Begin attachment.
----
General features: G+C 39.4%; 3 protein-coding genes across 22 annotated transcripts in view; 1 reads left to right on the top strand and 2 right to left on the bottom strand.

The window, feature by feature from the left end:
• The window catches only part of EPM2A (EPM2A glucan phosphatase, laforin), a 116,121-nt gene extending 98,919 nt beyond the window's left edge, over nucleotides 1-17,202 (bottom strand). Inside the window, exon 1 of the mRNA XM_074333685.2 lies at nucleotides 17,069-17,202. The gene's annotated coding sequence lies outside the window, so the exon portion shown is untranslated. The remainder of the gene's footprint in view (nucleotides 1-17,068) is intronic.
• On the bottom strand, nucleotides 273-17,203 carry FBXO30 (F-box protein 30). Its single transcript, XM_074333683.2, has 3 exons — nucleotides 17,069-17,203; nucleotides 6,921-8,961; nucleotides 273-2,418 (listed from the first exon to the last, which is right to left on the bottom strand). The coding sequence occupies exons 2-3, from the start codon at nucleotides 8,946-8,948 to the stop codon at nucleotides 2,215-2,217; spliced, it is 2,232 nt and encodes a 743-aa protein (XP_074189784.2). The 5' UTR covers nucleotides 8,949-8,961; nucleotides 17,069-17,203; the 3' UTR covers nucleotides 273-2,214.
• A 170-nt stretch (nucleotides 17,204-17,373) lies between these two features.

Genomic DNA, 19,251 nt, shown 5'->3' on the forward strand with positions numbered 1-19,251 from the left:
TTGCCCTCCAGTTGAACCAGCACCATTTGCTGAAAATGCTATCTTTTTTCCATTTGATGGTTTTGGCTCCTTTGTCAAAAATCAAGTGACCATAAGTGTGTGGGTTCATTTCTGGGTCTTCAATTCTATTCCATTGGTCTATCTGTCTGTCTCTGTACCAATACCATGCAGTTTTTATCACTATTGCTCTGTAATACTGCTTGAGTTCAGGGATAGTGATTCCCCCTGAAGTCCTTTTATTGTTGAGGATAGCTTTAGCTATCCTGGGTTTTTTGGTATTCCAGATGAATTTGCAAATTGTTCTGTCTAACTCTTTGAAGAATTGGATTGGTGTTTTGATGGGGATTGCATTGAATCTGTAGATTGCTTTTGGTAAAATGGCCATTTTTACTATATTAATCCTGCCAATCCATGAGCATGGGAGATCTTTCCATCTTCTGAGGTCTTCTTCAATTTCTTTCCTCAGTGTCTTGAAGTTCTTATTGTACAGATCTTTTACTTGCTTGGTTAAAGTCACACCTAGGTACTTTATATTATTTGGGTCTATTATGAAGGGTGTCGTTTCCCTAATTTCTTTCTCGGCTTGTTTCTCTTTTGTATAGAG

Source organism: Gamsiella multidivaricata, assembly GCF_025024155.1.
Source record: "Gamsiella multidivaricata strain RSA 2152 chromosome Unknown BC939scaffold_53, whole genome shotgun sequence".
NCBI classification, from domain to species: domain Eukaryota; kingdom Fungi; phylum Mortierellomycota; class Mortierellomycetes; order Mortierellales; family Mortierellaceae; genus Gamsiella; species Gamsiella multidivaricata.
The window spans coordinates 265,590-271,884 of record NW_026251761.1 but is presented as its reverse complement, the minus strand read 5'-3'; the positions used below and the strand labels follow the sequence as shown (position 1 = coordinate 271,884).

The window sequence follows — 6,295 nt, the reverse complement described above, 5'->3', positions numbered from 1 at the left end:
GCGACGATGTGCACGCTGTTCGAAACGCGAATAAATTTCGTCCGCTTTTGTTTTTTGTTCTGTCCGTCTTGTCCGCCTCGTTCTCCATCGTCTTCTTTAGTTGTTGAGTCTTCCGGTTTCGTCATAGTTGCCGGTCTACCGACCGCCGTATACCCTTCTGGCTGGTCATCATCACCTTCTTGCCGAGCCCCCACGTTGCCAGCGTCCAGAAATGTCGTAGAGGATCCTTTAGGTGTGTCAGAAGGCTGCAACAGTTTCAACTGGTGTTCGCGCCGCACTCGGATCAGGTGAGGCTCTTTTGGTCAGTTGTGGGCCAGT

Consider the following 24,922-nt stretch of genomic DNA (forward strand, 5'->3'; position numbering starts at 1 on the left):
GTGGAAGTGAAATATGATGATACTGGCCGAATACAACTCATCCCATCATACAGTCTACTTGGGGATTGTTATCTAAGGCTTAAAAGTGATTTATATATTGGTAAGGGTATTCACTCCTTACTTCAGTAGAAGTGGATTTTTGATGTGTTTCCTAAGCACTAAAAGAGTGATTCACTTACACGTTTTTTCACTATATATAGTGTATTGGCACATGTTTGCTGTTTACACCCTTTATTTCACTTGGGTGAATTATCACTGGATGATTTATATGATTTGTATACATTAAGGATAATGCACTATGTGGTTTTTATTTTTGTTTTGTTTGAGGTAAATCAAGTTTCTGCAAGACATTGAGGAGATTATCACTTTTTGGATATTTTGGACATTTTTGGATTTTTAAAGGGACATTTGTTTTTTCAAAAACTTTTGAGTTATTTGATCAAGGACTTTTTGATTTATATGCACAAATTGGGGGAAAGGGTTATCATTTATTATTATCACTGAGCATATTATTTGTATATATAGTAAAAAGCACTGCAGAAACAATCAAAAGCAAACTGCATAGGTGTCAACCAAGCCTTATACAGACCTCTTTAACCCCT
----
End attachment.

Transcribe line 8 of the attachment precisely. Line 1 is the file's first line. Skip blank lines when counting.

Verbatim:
Source organism: Gamsiella multidivaricata, assembly GCF_025024155.1.